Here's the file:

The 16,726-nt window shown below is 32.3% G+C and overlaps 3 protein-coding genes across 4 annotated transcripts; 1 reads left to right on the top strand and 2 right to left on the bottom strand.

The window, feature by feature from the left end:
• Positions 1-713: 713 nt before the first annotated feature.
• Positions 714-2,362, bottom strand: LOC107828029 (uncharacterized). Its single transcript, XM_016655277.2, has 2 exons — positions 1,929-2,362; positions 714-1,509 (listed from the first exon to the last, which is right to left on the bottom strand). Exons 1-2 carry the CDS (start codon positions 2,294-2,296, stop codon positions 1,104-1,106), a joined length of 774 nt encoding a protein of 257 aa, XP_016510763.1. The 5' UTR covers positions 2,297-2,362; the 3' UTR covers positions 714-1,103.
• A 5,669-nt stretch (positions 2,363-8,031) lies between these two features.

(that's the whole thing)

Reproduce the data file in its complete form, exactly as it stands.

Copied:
The 16,726-nt window shown below is 32.3% G+C and overlaps 3 protein-coding genes across 4 annotated transcripts; 1 reads left to right on the top strand and 2 right to left on the bottom strand.

The window, feature by feature from the left end:
• Positions 1-713: 713 nt before the first annotated feature.
• Positions 714-2,362, bottom strand: LOC107828029 (uncharacterized). Its single transcript, XM_016655277.2, has 2 exons — positions 1,929-2,362; positions 714-1,509 (listed from the first exon to the last, which is right to left on the bottom strand). Exons 1-2 carry the CDS (start codon positions 2,294-2,296, stop codon positions 1,104-1,106), a joined length of 774 nt encoding a protein of 257 aa, XP_016510763.1. The 5' UTR covers positions 2,297-2,362; the 3' UTR covers positions 714-1,103.
• A 5,669-nt stretch (positions 2,363-8,031) lies between these two features.